A bottom arm driver power supply voltage monitor circuit 280 newly added to the circuit as shown in FIG. 43 detects that VGB has fallen below a certain voltage, for example, the normal output constant voltage of the bottom arm driver constant voltage circuit 134, and transmits a signal to an input terminal 281 (MGB) of the variable voltage boosting power supply circuit 282. Upon receiving the detection signal, the variable voltage boosting power supply circuit 282 increases the output capability in order to prevent the bottom arm drive voltage VGB from falling. That is, when the capability to prevent the falling of the voltage VGB is not required, noise increase is suppressed by lowering the output capability of the variable voltage boosting power supply circuit 282. Only when the capability is required, the output capability of the variable voltage boosting power supply circuit 282 can be increased.

According to the twenty-sixth embodiment, it becomes possible to obtain a drive circuit having an added self-diagnosis circuit that prevents noise from exerting a bad influence upon peripheral circuits and the self circuit by enhancing the capability of the voltage boosting power supply circuit only when required, when applying the circuit in any of the first to twenty-fifth embodiments to a plurality of applications.

A twenty-seventh embodiment of this invention will be explained below. When a charge pump circuit is applied to the variable voltage boosting power supply circuit of the twenty-sixth embodiment, effects similar to those of the twenty-sixth embodiment can be obtained by switching over to another on-resistance of the boosting inverter.

A concrete circuit example is shown in FIG. 44. Operation of a circuit including elements 284 to 291, as a concrete example of the bottom arm driver power supply voltage monitor circuit 280, is the same as that of the twenty-first embodiment shown in FIG. 34. Therefore, explanation thereof will be omitted. Note that reference numeral 283 represents a terminal of a reference voltage REF3, 147 and 148 rectifier diodes, and 292 an AND circuit.

With reference to FIG. 44, when the VGB voltage on the terminal 139 has fallen below a certain preset value, the output terminal 281 (MGB) of the bottom arm driver power supply voltage monitor circuit 280 is switched from the low voltage to the high voltage. Upon receiving this signal, an NMOS transistor 293 in a variable voltage boosting power supply circuit 282 is activated by a clock signal (CLKO) As a result, on-resistance of an NMOS transistor 151 of the boosting inverter included in the circuit 282 as a double boosting charge pump circuit falls, and the capability of the voltage boosting power supply circuit rises.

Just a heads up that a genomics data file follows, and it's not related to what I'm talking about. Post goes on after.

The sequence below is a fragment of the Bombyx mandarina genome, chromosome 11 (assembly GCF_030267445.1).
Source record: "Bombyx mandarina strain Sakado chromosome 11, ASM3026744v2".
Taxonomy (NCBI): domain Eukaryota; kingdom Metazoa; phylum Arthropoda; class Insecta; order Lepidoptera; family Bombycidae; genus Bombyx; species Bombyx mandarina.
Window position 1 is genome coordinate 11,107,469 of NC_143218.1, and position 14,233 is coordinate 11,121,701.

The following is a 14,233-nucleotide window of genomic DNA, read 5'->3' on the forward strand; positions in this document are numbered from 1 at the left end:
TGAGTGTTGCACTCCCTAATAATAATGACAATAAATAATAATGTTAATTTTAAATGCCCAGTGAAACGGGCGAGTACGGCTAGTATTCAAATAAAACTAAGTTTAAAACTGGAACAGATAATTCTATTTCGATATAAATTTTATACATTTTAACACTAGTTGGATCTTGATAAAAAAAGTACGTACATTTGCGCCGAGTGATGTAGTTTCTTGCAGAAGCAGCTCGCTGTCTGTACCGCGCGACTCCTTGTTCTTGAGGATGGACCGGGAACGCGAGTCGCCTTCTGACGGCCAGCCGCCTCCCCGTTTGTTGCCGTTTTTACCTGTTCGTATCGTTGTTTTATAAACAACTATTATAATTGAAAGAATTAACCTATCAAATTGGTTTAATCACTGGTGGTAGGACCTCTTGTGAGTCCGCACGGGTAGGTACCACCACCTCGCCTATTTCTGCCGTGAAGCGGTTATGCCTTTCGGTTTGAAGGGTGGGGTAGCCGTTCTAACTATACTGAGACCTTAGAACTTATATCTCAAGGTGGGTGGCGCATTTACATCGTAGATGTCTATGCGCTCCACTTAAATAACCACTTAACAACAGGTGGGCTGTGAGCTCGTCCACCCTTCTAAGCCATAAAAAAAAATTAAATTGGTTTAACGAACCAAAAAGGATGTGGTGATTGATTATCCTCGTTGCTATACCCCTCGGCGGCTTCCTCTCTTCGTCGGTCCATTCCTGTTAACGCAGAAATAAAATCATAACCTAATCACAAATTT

As the variable voltage boosting power supply circuit 282 of FIG. 44, a double boosting charge pump circuit is shown. To this circuit, however, any circuit of the sixth to ninth embodiments may be applied.

According to the twenty-seventh embodiment, it becomes possible to obtain a drive circuit that implements the effects of the twenty-sixth embodiment by receiving a signal of the bottom arm driver power supply voltage monitor circuit and decreasing or increasing the NMOS on-resistance of the boosting inverter, when the charge pump circuit of the fifth to eighth embodiment is applied as the voltage boosting power supply circuit of the twenty-sixth embodiment.

A twenty-eighth embodiment of this invention will be explained below. When a charge pump circuit is applied to the voltage boosting power supply circuit of the twenty-sixth embodiment, the effects explained with reference to the twenty-sixth embodiment can be obtained by switching over to another forward voltage of rectifier diodes.

A concrete circuit example is shown in FIG. 45. A bottom arm driver power supply voltage monitor circuit 280 is the same as that shown in FIG. 44. When the VGB voltage falls below a certain preset value, the terminal 281 (MGB) is switched from a low signal to a high signal. In response to the high signal, switches 294 and 296 turn on. As a result, rectifier diodes 295 and 297 are connected in parallel with the rectifier diodes 147 and 148, respectively. Consequently, the forward voltage reduces and the output capability of the voltage boosting power supply circuit is increased.

In the same way as the twenty-seventh embodiment, a double boosting charge pump circuit is shown as a variable voltage boosting power supply circuit 282 of FIG. 45. However, the charge pump circuit of any of the sixth to ninth embodiments may be applied.

Further, by implementing the present embodiment simultaneously with the twenty-seventh embodiment, the effects explained with reference to the twenty-sixth embodiment can also be obtained.

According to the twenty-eighth embodiment, it becomes possible to obtain a drive circuit that brings about the same effects as those of the twenty-sixth embodiment in the following manner, when the charge pump circuit of the fifth to eighth embodiment is used as the voltage boosting power supply circuit of the twenty-sixth embodiment. That is, the same effects can be obtained by receiving a signal of the bottom arm driver power supply voltage monitor circuit and decreasing or increasing the forward voltage of the rectifier diodes in the charge pump circuit. Further, by implementing the present embodiment simultaneously with the twenty-seventh embodiment, a drive circuit having the same effects as those of the twenty-sixth embodiment can also be obtained.